Application received from Julio M. Merino Vidal (jmmv AT

Contact Information:
Name: Julio M. Merino Vidal
E-mail: jmmv AT nickname (if any): username (if any): 

Previous GNOME Foundation member: no

GNOME contributions:

NetBSD portability fixes, pkgsrc packaging, miscellaneous bug fixes.

Detailed description:
I am the maintainer of most of the GNOME packages in the NetBSD's Packages collection, known as pkgsrc.  
pkgsrc runs on many operating systems, so this is why I said 'pkgsrc packaging' instead of 'NetBSD packaging'.

Being the maintainer of almost all GNOME packages,   I did the whole update for all versions of the 2.6 
branch, and I'm working on the 2.8 packages at this moment.  I also take responsibility for bug reports filed 
against these packages (not that it has anything to do directly with GNOME).

As regards to portability to NetBSD, GNOME had multiple (not to say many) issues that made it unusable; I 
started the porting process when 2.0 was published, but it wasn't until 2.4 that we got a semi-usable 
desktop.  Now, with 2.8, almost everything works as expected.  (My final goal is to get it working "out of 
the box", without having to keep external patches outside the packaging system.  However, don't consider the 
"final goal" as something that means that I'll stop working; in fact, this job will never end as long as new 
versions of GNOME appear, and as long as I have enough free time to work on this.)

These portability bug fixes ranged from build failures (due to the use of missing futures) to more complex 
things like incorrect runtime behavior, often caused by problems in the use of threads or shared libraries.  
Maybe the bugs that I enjoyed most debugging and patching were ones found in the glib2 library (140329 and 
139567): plugins were not loaded correctly at runtime by the dlopen abstraction layer, so many programs using 
these features failed (most notably gstreamer and evolution).

Aside from portability bug fixes, I've also reported bugs regarding to general behavior (not related to 
NetBSD).  Moreover, I've also done some funcionality improvements like the addition of the 
'--makefile-uninstall-rule' (104487) and '--unload' (130129) flags found in GConf2, or some cleanups in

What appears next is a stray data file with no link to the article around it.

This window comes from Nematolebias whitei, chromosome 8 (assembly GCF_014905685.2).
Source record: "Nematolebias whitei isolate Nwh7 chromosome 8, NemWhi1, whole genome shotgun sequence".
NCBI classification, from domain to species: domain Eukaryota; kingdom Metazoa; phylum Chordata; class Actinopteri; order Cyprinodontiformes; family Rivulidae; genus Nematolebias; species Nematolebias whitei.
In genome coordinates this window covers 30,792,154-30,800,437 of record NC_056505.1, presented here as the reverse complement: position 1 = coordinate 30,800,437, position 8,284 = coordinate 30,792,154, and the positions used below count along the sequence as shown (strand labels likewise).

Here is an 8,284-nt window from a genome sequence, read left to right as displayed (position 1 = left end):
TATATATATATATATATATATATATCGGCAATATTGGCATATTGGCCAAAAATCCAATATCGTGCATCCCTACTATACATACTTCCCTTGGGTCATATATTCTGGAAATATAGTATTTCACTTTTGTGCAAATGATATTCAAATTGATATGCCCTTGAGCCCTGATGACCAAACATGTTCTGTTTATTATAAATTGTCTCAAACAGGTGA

configuration scripts.

Almost all of my bug reports include a patch.  And nearly all of them have been already applied to the CVS 
HEAD of the project affected.

I don't think I can list anybody in particular here.  My bugfixes were filed against lots of different 
projects, so it will be difficult that a project maintainer confirms that I've done big contributions to 
them.  Maybe the most remarkable could be the maintainers of GConf2 (Havoc Pennington, hp redhat com), 
gstreamer (David Schleef, ds schleef org) and somebody from glib/gtk (like Matthias Clasen, mclasen redhat 

However, the best way to check what I have done is to look at the bugs I filed, their status and the attached 
patches.  A simple query that could match them could be the following:

which actually lists 133 reports.

Furthermore, to verify that I really am the maintainer of most of the packages found in pkgsrc, you can check 
NetBSD's CVS repository.

For the CVS logs, go to the following address:

and navigate to directories like meta-pkgs/gnome, devel/glib2, devel/atk, devel/pango, devel/libbonobo, 
devel/libgnome, devel/GConf2, sysutils/gnome-vfs2, multimedia/gstreamer, multimedia/gst-plugins, x11/gtk2, 
x11/gnome-panel, x11/gnome-session... and a very, very large etcetera.  When you are in those directories, 
just open the Makefile and check the value in the MAINTAINER field to verify it's me.  For the history, just 
open the logs of these files and see my activity.

All of these commits were also logged in the cvs changes mailing list; this means that you can check them 
from there too (which may be easier).  Going to:

will show you the whole update to GNOME 2.6.  To check for other updates, you only have to select the 
appropiate year and month from the following page:

(Note that the update to 2.8 will not happen under the "pkgsrc freeze" (a development freeze, just like you 
do in GNOME) is over, which won't be until the next monday.  So don't get confused if you still don't see it 
there ;-)

Other comments:
I would like to be part of the foundation mainly to be able to vote and to "represent" GNOME; I mean, being a 
member will make me feel more part of the project ;-)

[Application received at Thu Sep 16 9:51:02 2004 (Eastern time)]

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